WIPO Arbitration and Mediation Center
ADMINISTRATIVE PANEL DECISION
Philip Morris USA Inc. v. Discount Marlboro Cigarettes
Case No. D2005-0238
1. The Parties
The Complainant is Philip Morris USA Inc., New York, New York, United States of America, represented by Arnold & Porter, LLP, United States of America.
The Respondent is Discount Marlboro Cigarettes, Arad, Romania.
2. The Domain Name and Registrar
The disputed domain name <cigarettes-discount-marlboro.com> is registered with Tucows.
3. Procedural History
The Complaint was filed with the WIPO Arbitration and Mediation Center (the “Center”) on March 3, 2005. On March 4, 2005, the Center transmitted by email to Tucows a request for registrar verification in connection with the domain name at issue. On March 4, 2005, Tucows transmitted by email to the Center its verification response confirming that the Respondent is listed as the registrant and providing the contact details for the administrative, billing, and technical contacts. The Center verified that the Complaint satisfied the formal requirements of the Uniform Domain Name Dispute Resolution Policy (the “Policy”), the Rules for Uniform Domain Name Dispute Resolution Policy (the “Rules”), and the WIPO Supplemental Rules for Uniform Domain Name Dispute Resolution Policy (the “Supplemental Rules”).
In accordance with the Rules, paragraphs 2(a) and 4(a), the Center formally notified the Respondent of the Complaint, and the proceedings commenced on March 11, 2005. In accordance with the Rules, paragraph 5(a), the due date for Response was March 31, 2005. The Respondent did not submit any response. Accordingly, the Center notified the Respondent’s default on April 1, 2005.
The Center appointed Adam Taylor as the sole panelist in this matter on April 7, 2005. The Panel finds that it was properly constituted. The Panel has submitted the Statement of Acceptance and Declaration of Impartiality and Independence, as required by the Center to ensure compliance with the Rules, paragraph 7.
4. Factual Background
The Complainant (and various predecessor entities) have manufactured, marketed, and sold cigarettes since 1883. For many decades, the Complainant has used the MARLBORO trademark and variations thereof in connection with its tobacco and smoking related products. The Complainant is the registered owner of trademark number 68,502 on the Principal Register of the United States Patent and Trademark Office for MARLBORO dated April 14, 1908, in US class 17.
The Respondent registered the disputed domain name on March 20, 2003. As of March 3, 2005, the domain name resolved to a website offering Marlboro and other competing brands of cigarettes for sale via affiliate links to another website entitled “Discount Cigarette Store”.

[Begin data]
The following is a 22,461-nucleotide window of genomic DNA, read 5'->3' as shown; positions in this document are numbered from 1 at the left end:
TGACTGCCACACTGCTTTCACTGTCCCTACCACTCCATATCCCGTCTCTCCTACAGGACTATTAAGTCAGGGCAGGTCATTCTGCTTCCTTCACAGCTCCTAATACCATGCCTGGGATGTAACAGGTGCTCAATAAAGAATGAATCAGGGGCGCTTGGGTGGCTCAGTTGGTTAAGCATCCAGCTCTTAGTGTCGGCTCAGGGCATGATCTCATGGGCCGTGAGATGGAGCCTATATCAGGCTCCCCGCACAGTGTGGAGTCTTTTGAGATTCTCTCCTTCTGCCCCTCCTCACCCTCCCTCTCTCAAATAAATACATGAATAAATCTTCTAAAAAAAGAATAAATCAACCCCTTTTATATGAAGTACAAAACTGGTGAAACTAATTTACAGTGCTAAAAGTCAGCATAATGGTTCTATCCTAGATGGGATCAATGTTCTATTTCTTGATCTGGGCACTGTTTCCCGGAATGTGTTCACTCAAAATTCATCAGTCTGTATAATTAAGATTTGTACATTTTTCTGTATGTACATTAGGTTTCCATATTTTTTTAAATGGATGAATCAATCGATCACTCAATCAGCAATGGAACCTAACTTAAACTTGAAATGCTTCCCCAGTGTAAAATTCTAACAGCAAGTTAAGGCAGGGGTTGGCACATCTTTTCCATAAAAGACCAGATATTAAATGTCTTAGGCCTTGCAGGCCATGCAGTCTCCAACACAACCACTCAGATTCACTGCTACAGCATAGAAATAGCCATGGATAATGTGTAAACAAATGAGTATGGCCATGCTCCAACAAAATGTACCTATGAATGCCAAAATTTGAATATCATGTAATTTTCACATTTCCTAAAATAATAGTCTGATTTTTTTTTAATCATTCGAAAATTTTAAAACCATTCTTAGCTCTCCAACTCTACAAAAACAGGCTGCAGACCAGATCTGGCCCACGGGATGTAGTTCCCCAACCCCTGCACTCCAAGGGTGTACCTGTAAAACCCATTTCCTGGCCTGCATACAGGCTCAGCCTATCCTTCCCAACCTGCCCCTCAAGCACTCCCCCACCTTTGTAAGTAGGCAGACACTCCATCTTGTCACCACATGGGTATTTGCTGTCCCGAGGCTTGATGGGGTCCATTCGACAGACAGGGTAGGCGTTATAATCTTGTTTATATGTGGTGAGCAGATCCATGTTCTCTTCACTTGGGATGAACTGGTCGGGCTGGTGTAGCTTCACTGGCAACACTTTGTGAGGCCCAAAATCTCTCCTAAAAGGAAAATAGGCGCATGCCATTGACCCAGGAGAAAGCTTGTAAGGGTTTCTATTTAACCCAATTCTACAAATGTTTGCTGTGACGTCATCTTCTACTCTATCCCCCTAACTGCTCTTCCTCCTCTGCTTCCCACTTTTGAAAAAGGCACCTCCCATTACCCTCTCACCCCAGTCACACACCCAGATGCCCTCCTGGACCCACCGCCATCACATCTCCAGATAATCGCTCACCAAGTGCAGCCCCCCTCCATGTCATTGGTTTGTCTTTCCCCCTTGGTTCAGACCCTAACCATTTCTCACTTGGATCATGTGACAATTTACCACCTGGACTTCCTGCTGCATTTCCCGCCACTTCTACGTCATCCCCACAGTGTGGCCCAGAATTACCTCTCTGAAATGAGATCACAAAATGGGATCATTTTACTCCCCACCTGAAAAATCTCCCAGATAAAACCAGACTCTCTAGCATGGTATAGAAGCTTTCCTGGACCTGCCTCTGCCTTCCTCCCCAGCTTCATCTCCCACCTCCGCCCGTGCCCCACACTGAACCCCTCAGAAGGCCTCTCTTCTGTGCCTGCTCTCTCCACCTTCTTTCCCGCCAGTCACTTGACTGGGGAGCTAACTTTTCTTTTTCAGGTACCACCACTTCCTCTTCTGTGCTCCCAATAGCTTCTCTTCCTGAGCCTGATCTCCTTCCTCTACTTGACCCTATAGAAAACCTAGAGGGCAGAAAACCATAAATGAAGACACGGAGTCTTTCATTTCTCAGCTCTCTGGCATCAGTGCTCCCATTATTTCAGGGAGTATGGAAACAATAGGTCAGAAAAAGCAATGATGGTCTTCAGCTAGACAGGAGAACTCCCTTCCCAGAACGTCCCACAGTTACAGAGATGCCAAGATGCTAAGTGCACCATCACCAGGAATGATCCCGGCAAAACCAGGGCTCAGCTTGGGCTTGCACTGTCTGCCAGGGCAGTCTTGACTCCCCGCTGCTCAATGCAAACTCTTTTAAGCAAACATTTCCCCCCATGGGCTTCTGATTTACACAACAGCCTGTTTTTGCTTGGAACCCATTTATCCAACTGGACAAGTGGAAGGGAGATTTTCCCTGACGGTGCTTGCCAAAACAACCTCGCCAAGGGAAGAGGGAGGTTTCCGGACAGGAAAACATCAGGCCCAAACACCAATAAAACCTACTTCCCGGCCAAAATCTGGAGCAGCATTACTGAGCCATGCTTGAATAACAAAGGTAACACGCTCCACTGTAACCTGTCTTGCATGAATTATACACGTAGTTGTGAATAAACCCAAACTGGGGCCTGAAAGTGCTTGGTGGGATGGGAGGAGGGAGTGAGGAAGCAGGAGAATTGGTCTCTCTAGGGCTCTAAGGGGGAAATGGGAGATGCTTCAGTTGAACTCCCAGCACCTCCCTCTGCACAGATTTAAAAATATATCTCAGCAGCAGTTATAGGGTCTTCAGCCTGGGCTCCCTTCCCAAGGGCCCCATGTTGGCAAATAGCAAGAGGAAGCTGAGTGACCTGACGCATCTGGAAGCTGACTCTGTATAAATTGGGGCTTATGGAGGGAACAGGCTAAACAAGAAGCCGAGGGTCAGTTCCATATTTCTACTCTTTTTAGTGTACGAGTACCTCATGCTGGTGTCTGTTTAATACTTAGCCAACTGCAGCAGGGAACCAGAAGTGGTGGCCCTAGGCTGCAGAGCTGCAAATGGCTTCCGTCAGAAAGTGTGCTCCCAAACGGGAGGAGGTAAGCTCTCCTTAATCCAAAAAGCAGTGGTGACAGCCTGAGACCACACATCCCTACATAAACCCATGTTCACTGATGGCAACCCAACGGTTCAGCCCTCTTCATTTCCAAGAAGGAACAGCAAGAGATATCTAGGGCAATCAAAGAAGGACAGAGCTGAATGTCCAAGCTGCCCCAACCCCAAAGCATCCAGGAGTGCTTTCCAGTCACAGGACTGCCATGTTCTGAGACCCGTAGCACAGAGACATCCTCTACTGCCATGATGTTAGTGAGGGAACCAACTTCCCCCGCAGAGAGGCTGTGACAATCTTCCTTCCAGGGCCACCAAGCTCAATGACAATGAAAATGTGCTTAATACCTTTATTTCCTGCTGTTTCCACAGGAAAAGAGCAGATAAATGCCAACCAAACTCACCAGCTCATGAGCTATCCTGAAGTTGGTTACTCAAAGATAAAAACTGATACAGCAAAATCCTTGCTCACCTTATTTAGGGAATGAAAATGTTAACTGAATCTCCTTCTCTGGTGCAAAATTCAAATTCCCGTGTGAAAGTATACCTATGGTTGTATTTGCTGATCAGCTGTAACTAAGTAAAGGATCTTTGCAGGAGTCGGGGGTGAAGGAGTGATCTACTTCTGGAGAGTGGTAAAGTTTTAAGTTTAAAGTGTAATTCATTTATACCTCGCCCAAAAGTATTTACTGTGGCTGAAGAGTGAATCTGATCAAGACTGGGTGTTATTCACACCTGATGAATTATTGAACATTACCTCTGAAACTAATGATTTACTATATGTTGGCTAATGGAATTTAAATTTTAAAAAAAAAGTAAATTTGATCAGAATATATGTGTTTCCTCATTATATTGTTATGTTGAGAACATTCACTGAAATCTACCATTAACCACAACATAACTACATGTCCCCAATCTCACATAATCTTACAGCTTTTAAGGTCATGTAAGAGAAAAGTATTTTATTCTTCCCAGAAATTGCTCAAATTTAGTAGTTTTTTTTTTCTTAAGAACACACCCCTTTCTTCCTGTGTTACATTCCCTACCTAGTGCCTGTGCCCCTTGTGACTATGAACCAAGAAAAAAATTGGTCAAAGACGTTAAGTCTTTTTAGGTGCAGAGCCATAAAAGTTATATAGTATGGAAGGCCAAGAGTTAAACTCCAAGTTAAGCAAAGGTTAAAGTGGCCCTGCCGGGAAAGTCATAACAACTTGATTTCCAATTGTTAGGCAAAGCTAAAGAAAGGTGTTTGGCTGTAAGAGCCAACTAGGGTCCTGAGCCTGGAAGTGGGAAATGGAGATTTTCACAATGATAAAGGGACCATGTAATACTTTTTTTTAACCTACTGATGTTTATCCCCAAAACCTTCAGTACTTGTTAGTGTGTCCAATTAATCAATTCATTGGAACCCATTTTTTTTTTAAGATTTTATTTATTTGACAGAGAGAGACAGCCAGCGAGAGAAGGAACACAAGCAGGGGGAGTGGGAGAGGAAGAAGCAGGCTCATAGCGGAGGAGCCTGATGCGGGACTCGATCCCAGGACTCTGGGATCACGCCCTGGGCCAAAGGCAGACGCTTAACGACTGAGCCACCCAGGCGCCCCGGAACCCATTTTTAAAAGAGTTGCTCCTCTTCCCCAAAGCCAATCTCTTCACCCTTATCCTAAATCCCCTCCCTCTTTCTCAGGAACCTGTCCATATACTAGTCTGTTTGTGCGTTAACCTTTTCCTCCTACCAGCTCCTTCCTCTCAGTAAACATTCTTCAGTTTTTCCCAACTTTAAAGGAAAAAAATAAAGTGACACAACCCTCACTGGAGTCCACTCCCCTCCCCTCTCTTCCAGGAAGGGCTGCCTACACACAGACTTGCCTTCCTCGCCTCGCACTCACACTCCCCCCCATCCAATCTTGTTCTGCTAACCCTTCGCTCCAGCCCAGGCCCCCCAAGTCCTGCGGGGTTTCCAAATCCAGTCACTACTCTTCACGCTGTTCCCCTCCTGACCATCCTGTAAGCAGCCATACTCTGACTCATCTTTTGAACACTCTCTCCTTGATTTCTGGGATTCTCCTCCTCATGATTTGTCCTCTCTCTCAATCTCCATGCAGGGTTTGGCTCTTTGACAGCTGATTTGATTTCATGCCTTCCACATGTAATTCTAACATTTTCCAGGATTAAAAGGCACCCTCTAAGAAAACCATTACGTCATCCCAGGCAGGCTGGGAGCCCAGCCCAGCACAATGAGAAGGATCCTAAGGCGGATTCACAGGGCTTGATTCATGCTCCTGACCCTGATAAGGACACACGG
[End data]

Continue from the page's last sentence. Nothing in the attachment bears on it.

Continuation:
On January 25, 2005, the Complainant sent a cease and desist letter to the Respondent but this was returned undelivered.
5. Parties’ Contentions
Identical or Confusingly Similar
The Complainant has spent substantial time, effort and money advertising and promoting the MARLBORO trademarks throughout the United States and has thus developed substantial goodwill therein. The MARLBORO trademarks have become distinctive and are uniquely associated with the Complainant and its products. These trademarks are among the most valuable trademarks in the world. Previous UDRP Panels already have determined that the MARLBORO® trademark is famous.
The disputed domain name is confusingly similar to the MARLBORO trademarks because it wholly incorporates the valuable MARLBORO trademark. Prior UDRP Panels have recognized that the addition of a word to a famous trademark is insufficient to overcome a finding of confusing similarity. By incorporating the MARLBORO trademark with the mere addition of the words “cigarettes” and “discount”, Respondent clearly adopted a domain name that is confusingly similar to the MARLBORO trademarks.
The addition of the generic top-level domain name “.com” is irrelevant when determining whether a disputed domain name is confusingly similar to a protected mark.
When users arrive at the “www.cigarettes-discount-marlboro.com” website, they may mistakenly believe that they are at a website sponsored by the Complainant. This type of “initial interest confusion” permits the Respondent to wrongfully capitalize on the Complainant’s goodwill in its MARLBORO trademarks to divert Internet traffic to their site.
Respondent’s use and registration of the disputed domain name has violated the Lanham Act, Federal Trademark Dilution Act and the Anticybersquatting Consumer Protection Act.
Rights or Legitimate Interests
Respondent has no rights or legitimate interests in the disputed domain name. Respondent has never sought or obtained any trademark registrations for “Marlboro” or any variation thereof, and indeed, could never do so. Neither is Respondent a licensee of the Complainant. Nor has Respondent obtained permission, either express or implied, from The Complainant to use the MARLBORO trademarks, or any domain names incorporating such trademarks, either at the time Respondent registered and began using the disputed domain name, or at any time since.
Respondent’s misappropriation of the MARLBORO trademarks as part of the disputed domain name is no accident. Respondent chose to use this famous trademark to draw consumers who smoke to its website by capitalizing on users’ association of the MARLBORO trademarks with the Complainant’s tobacco products. When a complainant’s trademark is distinctive, it is not one traders would legitimately choose unless seeking to create an impression of an association with the Complainant, and thus traders such as Respondent could have no legitimate interest in the trademark.
Registered and Used in Bad Faith